SafeMotherhood
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YOUR BABY’S HEALTH

Babies and the sun

Babies and small children need special care out in the elements. Sun and wind can both burn their delicate skin. If you are out and aboutespecially abroad where even on cloudy days the sun's rays can be much fiercer than at homemake sure to keep your child protected. There is no such thing as a 'nice tan' on a tiny baby, since even tanning without burning is a sign of skin damage.

Even mild sunburn is painful for a baby and the skin damage sustained can cause problems later in life, as many incidences of skin cancer are thought to be related to sunburn in childhood.

Take these steps to protect your baby:

• Cover your baby up. Light-cotton long-sleeved t-shorts and trousers can be cooling and offer greater protection to the skin.
• Keep babies and children out of the sun, especially in the middle of the day when it is at its strongest, and protect them from the wind too.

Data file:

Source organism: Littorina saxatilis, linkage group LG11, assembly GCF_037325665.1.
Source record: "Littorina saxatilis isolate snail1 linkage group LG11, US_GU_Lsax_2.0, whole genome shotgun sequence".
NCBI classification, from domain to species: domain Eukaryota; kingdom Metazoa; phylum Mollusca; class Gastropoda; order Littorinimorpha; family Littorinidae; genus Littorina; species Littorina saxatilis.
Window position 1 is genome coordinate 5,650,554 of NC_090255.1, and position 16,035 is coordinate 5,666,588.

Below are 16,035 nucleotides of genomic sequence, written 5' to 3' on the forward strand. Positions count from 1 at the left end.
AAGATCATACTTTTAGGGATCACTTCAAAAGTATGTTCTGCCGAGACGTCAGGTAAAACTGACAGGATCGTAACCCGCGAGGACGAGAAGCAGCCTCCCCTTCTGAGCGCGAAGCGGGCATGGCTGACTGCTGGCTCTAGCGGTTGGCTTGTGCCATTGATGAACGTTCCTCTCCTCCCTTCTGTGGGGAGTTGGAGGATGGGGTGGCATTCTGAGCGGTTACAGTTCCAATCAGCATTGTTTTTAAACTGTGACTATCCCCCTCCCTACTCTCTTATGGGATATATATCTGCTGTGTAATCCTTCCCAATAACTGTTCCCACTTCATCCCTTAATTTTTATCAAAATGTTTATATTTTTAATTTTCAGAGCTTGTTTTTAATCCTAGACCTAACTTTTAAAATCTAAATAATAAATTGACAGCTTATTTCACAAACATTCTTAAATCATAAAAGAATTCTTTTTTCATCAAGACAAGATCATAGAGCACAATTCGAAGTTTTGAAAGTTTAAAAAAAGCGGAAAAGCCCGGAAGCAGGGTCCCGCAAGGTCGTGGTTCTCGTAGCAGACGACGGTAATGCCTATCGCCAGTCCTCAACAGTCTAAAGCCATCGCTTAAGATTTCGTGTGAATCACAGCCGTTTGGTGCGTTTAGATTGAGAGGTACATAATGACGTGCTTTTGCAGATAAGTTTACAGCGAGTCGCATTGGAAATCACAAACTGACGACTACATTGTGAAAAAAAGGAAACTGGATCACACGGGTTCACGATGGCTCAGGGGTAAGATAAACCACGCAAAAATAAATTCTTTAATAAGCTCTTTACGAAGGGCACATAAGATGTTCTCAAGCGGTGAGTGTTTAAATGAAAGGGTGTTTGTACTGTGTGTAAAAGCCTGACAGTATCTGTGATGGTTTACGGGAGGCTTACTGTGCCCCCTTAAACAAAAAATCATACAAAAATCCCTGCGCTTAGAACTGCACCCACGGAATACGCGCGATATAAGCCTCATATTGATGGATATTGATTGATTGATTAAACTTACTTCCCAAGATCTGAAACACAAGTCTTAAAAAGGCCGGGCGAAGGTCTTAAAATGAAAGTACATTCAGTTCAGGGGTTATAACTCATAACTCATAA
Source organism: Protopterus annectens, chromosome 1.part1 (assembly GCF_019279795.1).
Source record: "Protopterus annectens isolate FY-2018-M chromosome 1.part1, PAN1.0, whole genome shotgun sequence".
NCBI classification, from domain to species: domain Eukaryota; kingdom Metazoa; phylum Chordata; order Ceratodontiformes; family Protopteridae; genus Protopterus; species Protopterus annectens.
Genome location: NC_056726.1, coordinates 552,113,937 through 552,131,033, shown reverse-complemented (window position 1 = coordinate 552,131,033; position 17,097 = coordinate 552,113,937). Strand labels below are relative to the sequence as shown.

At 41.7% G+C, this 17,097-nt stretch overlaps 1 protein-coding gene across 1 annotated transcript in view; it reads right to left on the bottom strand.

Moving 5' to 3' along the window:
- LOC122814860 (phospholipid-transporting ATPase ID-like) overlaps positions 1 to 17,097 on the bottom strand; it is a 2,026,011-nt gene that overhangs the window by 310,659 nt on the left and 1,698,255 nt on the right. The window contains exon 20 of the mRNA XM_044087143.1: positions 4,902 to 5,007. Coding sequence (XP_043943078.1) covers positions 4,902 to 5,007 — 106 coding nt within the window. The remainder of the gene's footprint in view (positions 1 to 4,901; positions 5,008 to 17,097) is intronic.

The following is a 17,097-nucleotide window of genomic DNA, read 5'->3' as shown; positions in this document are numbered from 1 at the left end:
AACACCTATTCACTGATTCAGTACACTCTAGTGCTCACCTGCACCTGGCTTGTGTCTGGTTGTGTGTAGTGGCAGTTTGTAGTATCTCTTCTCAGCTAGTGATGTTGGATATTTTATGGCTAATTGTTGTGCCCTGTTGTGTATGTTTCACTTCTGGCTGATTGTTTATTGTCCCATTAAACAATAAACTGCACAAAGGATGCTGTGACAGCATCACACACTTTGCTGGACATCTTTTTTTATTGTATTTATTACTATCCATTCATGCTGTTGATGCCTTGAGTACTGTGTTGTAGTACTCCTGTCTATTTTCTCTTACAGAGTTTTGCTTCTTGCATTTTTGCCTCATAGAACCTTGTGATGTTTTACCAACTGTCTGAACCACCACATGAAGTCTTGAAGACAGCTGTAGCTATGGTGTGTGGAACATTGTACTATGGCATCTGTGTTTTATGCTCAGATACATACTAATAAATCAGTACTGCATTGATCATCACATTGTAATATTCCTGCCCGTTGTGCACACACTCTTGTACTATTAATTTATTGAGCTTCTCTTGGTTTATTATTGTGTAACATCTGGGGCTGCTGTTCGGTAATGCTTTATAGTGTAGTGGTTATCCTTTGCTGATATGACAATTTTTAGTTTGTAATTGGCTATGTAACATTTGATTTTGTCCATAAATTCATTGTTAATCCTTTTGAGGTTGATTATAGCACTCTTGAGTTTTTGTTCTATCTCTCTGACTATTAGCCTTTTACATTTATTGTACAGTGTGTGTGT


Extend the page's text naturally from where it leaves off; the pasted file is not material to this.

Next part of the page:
• Use a high-factor sun cream (at least factor 25, and preferably a complete sun block). Re-apply it generously every two hours and before and after you take your baby swimming. Experts believe that on average we use three times less cream than is necessary for full protection.

• Get your baby a broad-brimmed sunhat and use the shade on your pram. If your buggy has just a small canopy you can buy clip-on sunshades or a parasol to keep the sun off your baby.

• If your child gets burnt, treat them with cool baths and calamine lotion. Liquid paracetamol (for babies over two months old; the dosage varies according to the age of your baby, so read the instructions on the pack carefully) is also helpful for the pain. If their skin is blistered consult a doctor.

• Give plenty of drinkseither breastfeeds or water when the weather is very warm to ensure that your baby does not become dehydrated.

• Babies and small children who are over-exposed to the sun can also get heat stroke. The symptoms are headache, nausea and vomiting. Babies can also seem drowsy and older children confused. Make sure that your child has plenty of liquids. If you are worried then call your doctor for advice.

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